The reports come amid heightened fear and anxiety within immigrant and minority communities, fueled by the rhetoric and policies from the current administration.

At the community conversation, experts will offer replicable strategies to change the narrative on immigration and build support for better policies at community and state levels. Participants will find out how to push back with programs and policies that propel immigrants as assets. And they will learn about resources and allies to help immigrants faced with the anxiety of separation, deportation and the wave of anti-immigrant sentiment in our nation.

Participants include Tess Reagan, Greater Hartford Legal Aid, Denzil Mohammed, Immigrant Learning Center, Alok Bhatt, Connecticut Immigrant Rights Alliance, Christina Gill, Greater Hartford Legal Aid, Homa Nacify, Hartford Public Library, Fiona Vernal, University of Connecticut, Ann-Marie Adams, The Hartford Guardian.

The community conversation will be hosted by The Hartford Guardian.

For more information, email editor@the hartfordguardian.com.

Related: 

Immigrant Couple’s New Britain Pizzeria Burglarized

CAIR: Spike in Hate Crime Against Muslims

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State Rep. Matt Ritter Reelected House Majority Leader


By Fran Wilson, Staff Writer

HARTFORD —  Democratic lawmakers re-elected Hartford State Rep. Matt Ritter to be House Majority Leader. Ritter will be formally installed as Majority Leader on Jan.9.

The Democratic caucus met on Thursday and selected their leaders.

Ritter(D-Hartford) is a lifelong resident of Hartford who was first elected to the House in 2010, unseating Kenneth Green in a Democratic primary. Ritter served on Hartford City Council for three years prior to his bid for the General Assembly.

On Tuesday, he ran unopposed in for the 1st House District, which encompasses the West End of Hartford. He will serve his third term.

Ritter is among several House Representatives that were reelected on Tuesday, shoring up Hartford’s status as a solid democratic city with 87 percent of the voters for Governor-Elect Ned Lamont.

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Act Up Theater to Present Annual Performance: Ebony Annie


HARTFORD — Act Up, a community-based theater group, will present its third annual performance with the play, Ebony Annie.

The three-day event will be at the Annie Fisher Montessori Magnet School on Dec. 6, 7 and 8 at 7 p.m. There will also be a matinee performance on Dec. 8 at 3 p.m.

The Broadway-style performance will approach the classic play Annie from a unique and relevant angle, organizers said. The mother-daughter duo Faithlyn and Tyler directed the multicultural cast of more than 50 urban youth and community members.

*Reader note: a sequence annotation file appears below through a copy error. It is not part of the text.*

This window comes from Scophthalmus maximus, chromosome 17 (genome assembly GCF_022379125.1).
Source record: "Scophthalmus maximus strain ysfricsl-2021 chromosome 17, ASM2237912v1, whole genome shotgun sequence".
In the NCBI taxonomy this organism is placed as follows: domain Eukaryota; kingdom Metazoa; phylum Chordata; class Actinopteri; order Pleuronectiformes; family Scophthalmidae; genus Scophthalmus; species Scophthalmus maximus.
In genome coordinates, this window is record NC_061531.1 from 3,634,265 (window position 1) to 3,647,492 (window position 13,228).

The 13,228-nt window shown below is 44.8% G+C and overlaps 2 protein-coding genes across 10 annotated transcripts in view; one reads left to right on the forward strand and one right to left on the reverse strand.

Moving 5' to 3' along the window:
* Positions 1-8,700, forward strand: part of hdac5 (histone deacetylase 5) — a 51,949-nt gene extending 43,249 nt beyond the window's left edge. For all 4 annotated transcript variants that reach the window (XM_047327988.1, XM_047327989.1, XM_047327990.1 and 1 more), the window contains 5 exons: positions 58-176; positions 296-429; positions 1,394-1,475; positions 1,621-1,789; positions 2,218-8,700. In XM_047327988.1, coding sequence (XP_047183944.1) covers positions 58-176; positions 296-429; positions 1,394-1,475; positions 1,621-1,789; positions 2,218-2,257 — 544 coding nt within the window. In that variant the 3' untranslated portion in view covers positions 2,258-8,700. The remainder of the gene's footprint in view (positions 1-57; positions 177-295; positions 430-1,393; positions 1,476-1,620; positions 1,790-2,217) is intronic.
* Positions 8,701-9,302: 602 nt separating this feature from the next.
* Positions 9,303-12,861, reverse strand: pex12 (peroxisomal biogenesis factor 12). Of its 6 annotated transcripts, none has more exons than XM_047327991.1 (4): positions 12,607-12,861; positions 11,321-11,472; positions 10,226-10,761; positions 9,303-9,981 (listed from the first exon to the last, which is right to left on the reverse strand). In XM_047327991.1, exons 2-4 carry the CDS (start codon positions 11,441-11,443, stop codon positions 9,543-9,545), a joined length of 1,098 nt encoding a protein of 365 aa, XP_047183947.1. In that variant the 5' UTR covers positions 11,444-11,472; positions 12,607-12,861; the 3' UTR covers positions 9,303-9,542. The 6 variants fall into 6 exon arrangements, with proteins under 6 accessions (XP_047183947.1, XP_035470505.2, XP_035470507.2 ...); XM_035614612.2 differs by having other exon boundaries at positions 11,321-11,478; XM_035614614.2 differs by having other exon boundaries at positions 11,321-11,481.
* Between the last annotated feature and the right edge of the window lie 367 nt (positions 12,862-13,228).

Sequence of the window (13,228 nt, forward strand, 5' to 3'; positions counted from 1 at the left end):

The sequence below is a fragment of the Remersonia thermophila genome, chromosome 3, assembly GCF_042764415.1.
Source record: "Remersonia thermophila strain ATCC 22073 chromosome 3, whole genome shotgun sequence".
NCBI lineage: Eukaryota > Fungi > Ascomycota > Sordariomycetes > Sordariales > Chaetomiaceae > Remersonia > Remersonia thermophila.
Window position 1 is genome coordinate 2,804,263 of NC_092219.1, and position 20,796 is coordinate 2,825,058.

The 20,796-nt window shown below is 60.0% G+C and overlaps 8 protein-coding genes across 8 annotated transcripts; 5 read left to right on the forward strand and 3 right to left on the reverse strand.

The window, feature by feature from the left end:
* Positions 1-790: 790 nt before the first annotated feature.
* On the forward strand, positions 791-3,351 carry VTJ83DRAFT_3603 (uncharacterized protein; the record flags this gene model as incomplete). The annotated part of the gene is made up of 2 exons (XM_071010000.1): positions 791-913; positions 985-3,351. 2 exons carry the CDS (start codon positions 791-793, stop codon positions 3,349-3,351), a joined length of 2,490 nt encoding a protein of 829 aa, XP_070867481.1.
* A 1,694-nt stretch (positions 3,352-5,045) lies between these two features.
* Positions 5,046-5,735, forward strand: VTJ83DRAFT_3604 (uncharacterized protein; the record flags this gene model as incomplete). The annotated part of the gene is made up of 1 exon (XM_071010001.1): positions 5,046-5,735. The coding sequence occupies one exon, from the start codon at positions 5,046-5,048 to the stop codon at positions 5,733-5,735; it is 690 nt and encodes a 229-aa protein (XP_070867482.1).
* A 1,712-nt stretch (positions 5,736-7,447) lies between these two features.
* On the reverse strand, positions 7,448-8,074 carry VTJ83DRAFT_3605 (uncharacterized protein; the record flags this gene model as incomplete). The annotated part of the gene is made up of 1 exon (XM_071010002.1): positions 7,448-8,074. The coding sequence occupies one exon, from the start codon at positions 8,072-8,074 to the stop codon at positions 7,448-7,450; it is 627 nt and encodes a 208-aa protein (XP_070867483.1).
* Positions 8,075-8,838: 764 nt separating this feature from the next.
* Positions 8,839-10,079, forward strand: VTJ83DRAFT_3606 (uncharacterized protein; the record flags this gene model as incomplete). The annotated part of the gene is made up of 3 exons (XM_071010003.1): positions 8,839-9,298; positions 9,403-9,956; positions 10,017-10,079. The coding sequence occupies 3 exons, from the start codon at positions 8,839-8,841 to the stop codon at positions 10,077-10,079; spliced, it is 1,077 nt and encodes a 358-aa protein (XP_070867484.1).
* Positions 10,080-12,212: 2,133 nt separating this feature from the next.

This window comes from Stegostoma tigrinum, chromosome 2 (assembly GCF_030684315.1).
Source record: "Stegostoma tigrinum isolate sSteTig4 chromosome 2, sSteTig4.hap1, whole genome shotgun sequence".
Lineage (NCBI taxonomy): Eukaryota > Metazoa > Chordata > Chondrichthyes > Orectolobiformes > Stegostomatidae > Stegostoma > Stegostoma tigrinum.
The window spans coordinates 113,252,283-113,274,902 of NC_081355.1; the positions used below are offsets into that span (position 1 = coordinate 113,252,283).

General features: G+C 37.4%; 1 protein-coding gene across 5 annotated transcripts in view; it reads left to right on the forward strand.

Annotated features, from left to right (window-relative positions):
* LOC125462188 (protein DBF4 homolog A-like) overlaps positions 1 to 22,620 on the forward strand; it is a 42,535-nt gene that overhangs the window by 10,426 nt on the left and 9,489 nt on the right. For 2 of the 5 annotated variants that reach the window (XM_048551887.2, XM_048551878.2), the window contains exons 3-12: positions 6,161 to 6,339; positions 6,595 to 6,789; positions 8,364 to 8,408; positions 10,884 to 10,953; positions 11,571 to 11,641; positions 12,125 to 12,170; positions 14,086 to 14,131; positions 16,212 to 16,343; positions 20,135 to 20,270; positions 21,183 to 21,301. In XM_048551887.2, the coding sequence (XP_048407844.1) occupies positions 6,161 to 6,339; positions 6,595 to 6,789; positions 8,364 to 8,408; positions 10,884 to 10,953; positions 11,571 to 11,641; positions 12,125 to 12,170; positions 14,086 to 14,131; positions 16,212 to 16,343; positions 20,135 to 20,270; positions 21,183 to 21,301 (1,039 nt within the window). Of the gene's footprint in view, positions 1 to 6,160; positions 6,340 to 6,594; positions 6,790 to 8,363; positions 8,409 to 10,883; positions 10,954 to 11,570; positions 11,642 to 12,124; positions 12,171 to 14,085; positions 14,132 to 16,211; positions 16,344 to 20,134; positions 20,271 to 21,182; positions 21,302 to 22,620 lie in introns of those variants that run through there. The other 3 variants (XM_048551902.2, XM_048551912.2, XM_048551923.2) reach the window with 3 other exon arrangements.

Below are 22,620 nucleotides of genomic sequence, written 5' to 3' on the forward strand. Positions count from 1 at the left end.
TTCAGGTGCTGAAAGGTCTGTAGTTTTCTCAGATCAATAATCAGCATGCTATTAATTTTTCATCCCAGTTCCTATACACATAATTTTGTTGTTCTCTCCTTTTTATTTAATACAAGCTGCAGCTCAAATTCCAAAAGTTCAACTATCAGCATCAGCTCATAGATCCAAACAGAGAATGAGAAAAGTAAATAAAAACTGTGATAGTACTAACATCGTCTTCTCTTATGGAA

This version, presenters said, explodes with high energy and comedy that will have the audience laughing and singing.

Act Up Theater strives to make positive impact in Hartford by offering children and adults the opportunity to express themselves. Act Up also recognizes social justice issues pulled from today’s culture and addresses them through the power of the arts.

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Hartford Democratic Incumbents Win Races


HARTFORD — Democratic incumbents easily trounced challengers in thier quest to return to the General Assembly.

Incumbent Sen. John Fonfara, a Democrat who represents Senate District 1, easily won his seat over Republican Challenger Barbara Rhue and Green Party Challenger Barbara Barry. Fonfara garnered 10,860 votes over Rhue’s 1,945 and Barry’s 259.

Incumbent Sen. Doug McCory ran unopposed.

Democratic Reps. Matt Ritter and Minnie Gonzalez, both of whom ran unopposed, will return to the General Assembly to represent District 1 and District 3 respectively.

Rep. Julio Concepcion in District 4 beat his challengers Republican Bryan Nelson, and Working Families candidate Kennard Ray. Concepcion garnered 2,659 votes over Nelson’s 330 and Ray’s 309. Mary Sanders of the Green Party garnered 57 votes.

District 5 Rep. Brandon McGee beat Republican candidate Charles Jackson. McGee captured 6,474 votes over Jackson’s 1,144.

Democratic State Rep. Edwin Vargas beat Republican challenger Michael Barlowski. Vargas of District 6 had 3,368 votes over Barlowski’s 485.

District 7 State Rep. Joshua Hall beat Giselle Jacobs, who was a petitioning candidate. Hall captured 3,742 votes over Jacobs’ 92.

Check back for updates.

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Hartford Gears Up for Nov. 6 Election, Check Both Sides of Ballot


By Fran Wilson, Staff Writer

HARTFORD — The election polls on Tuesday will be opened from 6 a.m. to 8 p.m.